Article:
We have also found that different muscarinic acetylcholine receptor (mAChR) subtypes provide (presumably different) concurrent signals for mIcat generation (Zholos & Bolton, 1997); activation of M2 receptor primarily opens cationic channels which are modulated by M3 muscarinic receptors (Bolton & Zholos, 1997). However, the identity of G proteins which link M2 and M3 subtype mAChRs to the cationic channel remains to be established.

In this paper, we describe the effects of antibodies against the α subunits of Gi1, Gi1/Gi2, Gi3, Gi3/Go, Go, Gq/G11 and Gs proteins, as well as antibodies against the Gβ (common) subunit and the effect of a βγ subunit, on mIcat generation in response to carbachol in longitudinal smooth muscle cells of the guinea-pig ileum.

Methods

Cell preparation and current recording

Adult male guinea pigs, weighing 300–400 g, were killed by dislocation of the neck followed by immediate exsanguination. Single smooth muscle myocytes from the longitudinal muscle layer of the ileum were obtained after collagenase and papain treatment as previously described (Komori et al., 1992; Zholos & Bolton, 1996a).

Patch pipettes were made of borosilicate glass (resistance 1–4 MΩ). Membrane current was recorded with either the voltage-clamp amplifier, Axopatch 200A (Axon Instruments Inc., Foster City, CA, U.S.A.) or SEZ-2300 (Nihon Kohden Inc., Tokyo, Japan), as described previously (Zholos & Bolton, 1997; Komori et al., 1998). Experiments were performed at room temperature (22–26°C).

Solutions

Patch pipettes were filled with the following solution (in mM): CsCl 80, adenosine 5′-trisphosphate magnesium salt (ATP) 1, guanosine 5′-trisphosphate sodium salt (GTP) 1, creatine 5, glucose 5 or 20, N-2-hydroxyethylpiperazine-N′-2-ethanesulphonic acid (HEPES) 10, 1,2-bis(2-aminophenoxy)-ethane-N,N,N′,N′-tetraacetic acid (BAPTA) 10 and CaCl2 4.6, pH adjusted to 7.4 with CsOH (total Cs+ 124 mM). This solution was useful for blockade of K+ current, as Cs+ does not readily pass through K+ channels but freely moves through cationic channels (Zholos & Bolton, 1996b). The presence of 1 mM GTP in the pipette solution reduces desensitization to a minimum (Zholos & Bolton, 1996a). The use of a 10 mM BAPTA/4.6 mM CaCl2 combination to clamp [Ca2+]i at 100 nM effectively prevents mIcat modulation due to changes in [Ca2+]i (Pacaud & Bolton, 1991).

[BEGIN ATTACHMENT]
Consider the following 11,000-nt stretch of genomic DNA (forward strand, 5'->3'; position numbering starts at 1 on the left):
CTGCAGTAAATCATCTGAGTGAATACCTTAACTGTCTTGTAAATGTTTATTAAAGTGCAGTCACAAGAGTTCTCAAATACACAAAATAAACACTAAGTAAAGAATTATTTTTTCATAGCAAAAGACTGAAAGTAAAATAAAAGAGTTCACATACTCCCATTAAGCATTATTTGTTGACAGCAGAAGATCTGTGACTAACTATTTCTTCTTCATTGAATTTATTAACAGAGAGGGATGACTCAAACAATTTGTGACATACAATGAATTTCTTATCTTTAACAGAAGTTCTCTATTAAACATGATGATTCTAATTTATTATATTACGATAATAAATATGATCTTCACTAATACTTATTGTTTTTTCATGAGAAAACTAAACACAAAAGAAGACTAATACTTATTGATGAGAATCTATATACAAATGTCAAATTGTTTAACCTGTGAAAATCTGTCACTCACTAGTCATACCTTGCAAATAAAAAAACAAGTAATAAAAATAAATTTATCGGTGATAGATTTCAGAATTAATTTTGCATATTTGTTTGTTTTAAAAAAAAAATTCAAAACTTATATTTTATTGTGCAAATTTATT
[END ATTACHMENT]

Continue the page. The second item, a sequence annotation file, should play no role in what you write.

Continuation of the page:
The basic external solution in which current responses to carbamylcholine chloride (carbachol) were recorded had the following composition (in mM): CsCl 120, glucose 12, HEPES 10, pH adjusted to 7.4 with CsOH (total Cs+ 124–126 mM). This solution contained no added Ca2+ and Mg2+ ions as their presence reduces mIcat (Zholos & Bolton, 1995). The cells until 10–20 s before their exposure to carbachol were kept in the following solution (in mM): NaCl 126, KCl 6, CaCl2 2, MgCl2 1.2, glucose 14 and HEPES 10.5, pH adjusted to 7.4 with NaOH. This solution was also used to wash the cell after carbachol application.

Detection of G-protein subtypes in longitudinal smooth muscle from the small intestine